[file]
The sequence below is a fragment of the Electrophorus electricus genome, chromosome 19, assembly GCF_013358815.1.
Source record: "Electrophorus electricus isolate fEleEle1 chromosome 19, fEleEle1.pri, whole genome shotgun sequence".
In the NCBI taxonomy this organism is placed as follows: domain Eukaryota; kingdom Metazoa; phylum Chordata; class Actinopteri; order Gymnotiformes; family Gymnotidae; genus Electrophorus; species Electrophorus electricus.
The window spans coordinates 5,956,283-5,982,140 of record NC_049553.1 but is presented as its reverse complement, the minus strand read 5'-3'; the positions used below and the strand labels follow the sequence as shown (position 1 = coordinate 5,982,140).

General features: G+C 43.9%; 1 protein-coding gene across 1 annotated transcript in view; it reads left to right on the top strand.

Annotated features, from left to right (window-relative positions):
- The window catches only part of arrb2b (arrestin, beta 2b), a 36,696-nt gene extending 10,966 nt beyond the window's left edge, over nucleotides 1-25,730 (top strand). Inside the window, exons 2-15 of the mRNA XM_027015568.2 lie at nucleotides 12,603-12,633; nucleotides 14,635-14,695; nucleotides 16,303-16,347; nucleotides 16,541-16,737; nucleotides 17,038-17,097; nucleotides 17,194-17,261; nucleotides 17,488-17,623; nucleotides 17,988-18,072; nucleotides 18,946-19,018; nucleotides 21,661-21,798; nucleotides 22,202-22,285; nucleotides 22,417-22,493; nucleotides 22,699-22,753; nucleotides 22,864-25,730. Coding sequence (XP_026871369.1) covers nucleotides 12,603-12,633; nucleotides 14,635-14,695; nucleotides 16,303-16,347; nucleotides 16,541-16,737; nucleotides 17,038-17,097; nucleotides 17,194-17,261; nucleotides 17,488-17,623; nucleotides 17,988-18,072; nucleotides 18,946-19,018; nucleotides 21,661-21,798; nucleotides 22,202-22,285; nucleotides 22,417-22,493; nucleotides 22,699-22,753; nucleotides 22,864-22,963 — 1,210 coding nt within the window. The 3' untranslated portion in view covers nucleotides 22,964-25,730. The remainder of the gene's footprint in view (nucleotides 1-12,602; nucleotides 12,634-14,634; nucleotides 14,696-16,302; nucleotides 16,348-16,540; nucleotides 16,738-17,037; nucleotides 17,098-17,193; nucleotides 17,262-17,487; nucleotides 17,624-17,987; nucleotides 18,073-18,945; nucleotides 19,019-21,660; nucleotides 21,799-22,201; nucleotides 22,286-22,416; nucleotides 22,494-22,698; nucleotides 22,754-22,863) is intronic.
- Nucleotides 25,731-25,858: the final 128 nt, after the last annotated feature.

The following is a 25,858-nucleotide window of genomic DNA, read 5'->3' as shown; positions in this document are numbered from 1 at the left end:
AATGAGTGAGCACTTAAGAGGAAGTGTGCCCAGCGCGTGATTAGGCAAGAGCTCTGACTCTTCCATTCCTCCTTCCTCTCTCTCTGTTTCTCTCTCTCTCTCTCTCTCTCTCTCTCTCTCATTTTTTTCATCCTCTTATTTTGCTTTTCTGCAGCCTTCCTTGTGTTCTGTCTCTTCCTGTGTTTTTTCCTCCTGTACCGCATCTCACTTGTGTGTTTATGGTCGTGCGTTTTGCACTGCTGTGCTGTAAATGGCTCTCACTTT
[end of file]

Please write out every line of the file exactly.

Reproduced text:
The sequence below is a fragment of the Electrophorus electricus genome, chromosome 19, assembly GCF_013358815.1.
Source record: "Electrophorus electricus isolate fEleEle1 chromosome 19, fEleEle1.pri, whole genome shotgun sequence".
In the NCBI taxonomy this organism is placed as follows: domain Eukaryota; kingdom Metazoa; phylum Chordata; class Actinopteri; order Gymnotiformes; family Gymnotidae; genus Electrophorus; species Electrophorus electricus.
The window spans coordinates 5,956,283-5,982,140 of record NC_049553.1 but is presented as its reverse complement, the minus strand read 5'-3'; the positions used below and the strand labels follow the sequence as shown (position 1 = coordinate 5,982,140).

General features: G+C 43.9%; 1 protein-coding gene across 1 annotated transcript in view; it reads left to right on the top strand.

Annotated features, from left to right (window-relative positions):
- The window catches only part of arrb2b (arrestin, beta 2b), a 36,696-nt gene extending 10,966 nt beyond the window's left edge, over nucleotides 1-25,730 (top strand). Inside the window, exons 2-15 of the mRNA XM_027015568.2 lie at nucleotides 12,603-12,633; nucleotides 14,635-14,695; nucleotides 16,303-16,347; nucleotides 16,541-16,737; nucleotides 17,038-17,097; nucleotides 17,194-17,261; nucleotides 17,488-17,623; nucleotides 17,988-18,072; nucleotides 18,946-19,018; nucleotides 21,661-21,798; nucleotides 22,202-22,285; nucleotides 22,417-22,493; nucleotides 22,699-22,753; nucleotides 22,864-25,730. Coding sequence (XP_026871369.1) covers nucleotides 12,603-12,633; nucleotides 14,635-14,695; nucleotides 16,303-16,347; nucleotides 16,541-16,737; nucleotides 17,038-17,097; nucleotides 17,194-17,261; nucleotides 17,488-17,623; nucleotides 17,988-18,072; nucleotides 18,946-19,018; nucleotides 21,661-21,798; nucleotides 22,202-22,285; nucleotides 22,417-22,493; nucleotides 22,699-22,753; nucleotides 22,864-22,963 — 1,210 coding nt within the window. The 3' untranslated portion in view covers nucleotides 22,964-25,730. The remainder of the gene's footprint in view (nucleotides 1-12,602; nucleotides 12,634-14,634; nucleotides 14,696-16,302; nucleotides 16,348-16,540; nucleotides 16,738-17,037; nucleotides 17,098-17,193; nucleotides 17,262-17,487; nucleotides 17,624-17,987; nucleotides 18,073-18,945; nucleotides 19,019-21,660; nucleotides 21,799-22,201; nucleotides 22,286-22,416; nucleotides 22,494-22,698; nucleotides 22,754-22,863) is intronic.
- Nucleotides 25,731-25,858: the final 128 nt, after the last annotated feature.

The following is a 25,858-nucleotide window of genomic DNA, read 5'->3' as shown; positions in this document are numbered from 1 at the left end:
AATGAGTGAGCACTTAAGAGGAAGTGTGCCCAGCGCGTGATTAGGCAAGAGCTCTGACTCTTCCATTCCTCCTTCCTCTCTCTCTGTTTCTCTCTCTCTCTCTCTCTCTCTCTCTCTCTCATTTTTTTCATCCTCTTATTTTGCTTTTCTGCAGCCTTCCTTGTGTTCTGTCTCTTCCTGTGTTTTTTCCTCCTGTACCGCATCTCACTTGTGTGTTTATGGTCGTGCGTTTTGCACTGCTGTGCTGTAAATGGCTCTCACTTT